• Oracle vs Google: Triple Damage!
  • FSF/FSFE/GNU/SFLC

    • Eben Moglen on what it takes to keep defending FOSS

      Eben Moglen’s keynote address at LinuxCon last week, “Doing What it Takes: Current Legal Issues in Defending FOSS,” called for a strategic shift in the free software movement. Moglen, the founding director of the Software Freedom Law Center (SFLC) and one of the principal drafters of the GPLv3, said the economy of sharing and the economy of ownership are not mutually hostile, but mutually reinforcing, then outlined three steps for ensuring the continued coexistence between the free software and business communities. For those who missed Moglen’s speech, here is a summary of his ideas on what it will take to ensure the health of the FOSS ecosystem.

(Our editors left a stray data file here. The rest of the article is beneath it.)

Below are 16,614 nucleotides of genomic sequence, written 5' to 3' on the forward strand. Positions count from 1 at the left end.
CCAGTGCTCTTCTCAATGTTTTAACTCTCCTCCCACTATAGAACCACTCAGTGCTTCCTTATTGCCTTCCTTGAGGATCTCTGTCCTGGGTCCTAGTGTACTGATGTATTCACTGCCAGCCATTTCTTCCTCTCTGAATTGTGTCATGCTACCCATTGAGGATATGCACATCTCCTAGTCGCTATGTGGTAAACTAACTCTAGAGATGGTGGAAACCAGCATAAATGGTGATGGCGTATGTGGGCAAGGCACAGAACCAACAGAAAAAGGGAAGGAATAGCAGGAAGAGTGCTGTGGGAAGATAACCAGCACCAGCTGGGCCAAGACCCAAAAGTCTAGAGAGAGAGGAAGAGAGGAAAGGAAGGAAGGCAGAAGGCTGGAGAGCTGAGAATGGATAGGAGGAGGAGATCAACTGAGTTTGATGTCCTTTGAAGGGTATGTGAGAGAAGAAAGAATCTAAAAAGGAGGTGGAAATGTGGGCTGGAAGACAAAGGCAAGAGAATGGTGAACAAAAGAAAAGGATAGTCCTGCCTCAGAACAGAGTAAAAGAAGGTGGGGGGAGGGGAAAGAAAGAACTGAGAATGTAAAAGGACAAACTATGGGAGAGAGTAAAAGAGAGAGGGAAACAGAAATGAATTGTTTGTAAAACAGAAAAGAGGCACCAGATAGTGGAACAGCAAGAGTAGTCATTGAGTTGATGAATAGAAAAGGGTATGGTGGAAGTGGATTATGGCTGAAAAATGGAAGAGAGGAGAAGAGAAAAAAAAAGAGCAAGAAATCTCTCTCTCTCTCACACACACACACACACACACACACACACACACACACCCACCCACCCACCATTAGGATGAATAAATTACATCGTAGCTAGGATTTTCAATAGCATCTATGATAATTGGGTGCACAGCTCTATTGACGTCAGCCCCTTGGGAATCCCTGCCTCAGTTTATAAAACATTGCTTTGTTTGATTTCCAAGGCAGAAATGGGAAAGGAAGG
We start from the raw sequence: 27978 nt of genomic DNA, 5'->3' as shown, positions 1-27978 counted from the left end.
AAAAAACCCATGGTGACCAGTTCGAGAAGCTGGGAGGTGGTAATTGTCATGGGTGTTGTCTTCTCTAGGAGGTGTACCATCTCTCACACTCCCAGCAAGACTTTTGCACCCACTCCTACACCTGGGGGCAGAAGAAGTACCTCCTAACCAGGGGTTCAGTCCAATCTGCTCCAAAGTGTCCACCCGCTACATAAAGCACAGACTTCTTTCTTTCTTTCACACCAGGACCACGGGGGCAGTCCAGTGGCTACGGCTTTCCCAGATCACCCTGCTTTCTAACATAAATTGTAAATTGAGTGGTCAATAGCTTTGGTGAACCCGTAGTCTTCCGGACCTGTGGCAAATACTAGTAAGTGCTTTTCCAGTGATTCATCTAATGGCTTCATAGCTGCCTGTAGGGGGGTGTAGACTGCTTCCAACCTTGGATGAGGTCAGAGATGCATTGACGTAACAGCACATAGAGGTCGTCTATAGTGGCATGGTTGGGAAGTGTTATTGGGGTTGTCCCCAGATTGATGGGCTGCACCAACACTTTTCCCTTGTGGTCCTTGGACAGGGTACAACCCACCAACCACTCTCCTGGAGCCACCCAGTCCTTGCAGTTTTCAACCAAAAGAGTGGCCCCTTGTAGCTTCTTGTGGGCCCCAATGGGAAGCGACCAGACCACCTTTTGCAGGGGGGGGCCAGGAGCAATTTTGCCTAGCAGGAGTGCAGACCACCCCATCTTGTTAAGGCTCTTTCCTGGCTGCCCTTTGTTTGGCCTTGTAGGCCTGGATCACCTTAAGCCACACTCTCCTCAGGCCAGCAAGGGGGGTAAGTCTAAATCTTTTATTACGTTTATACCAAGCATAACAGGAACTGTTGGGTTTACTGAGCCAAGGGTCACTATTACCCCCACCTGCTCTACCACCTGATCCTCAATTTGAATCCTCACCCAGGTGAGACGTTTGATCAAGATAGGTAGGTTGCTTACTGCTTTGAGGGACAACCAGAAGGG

• Government

    • Spook developer speaks! An interview with Matthew Burton

      I’ve never seen it in action, but DHS’s Virtual USA project sounds remarkable. On top of using open source software to build it, the objective of the project is to break another government taboo: sharing information with other agencies and levels of government. Having been an intelligence analyst who relied a lot on mapping tools and was constantly frustrated by the inability to share geographic data even within your own building, it’s apparent that if Virtual USA delivers, it’s going to dramatically change how first responders work.

  • Programming

    • Vim editor learns Python 3

      More than two years since the 7.2 release, Vim creator Bram Moolenaar has announced the arrival of version 7.3 of his open source text editor. Vim, an acronym for “Vi iMproved”, was originally created for the Amiga computer as an extended version of the vi editor, with several additional features aimed at editing source code.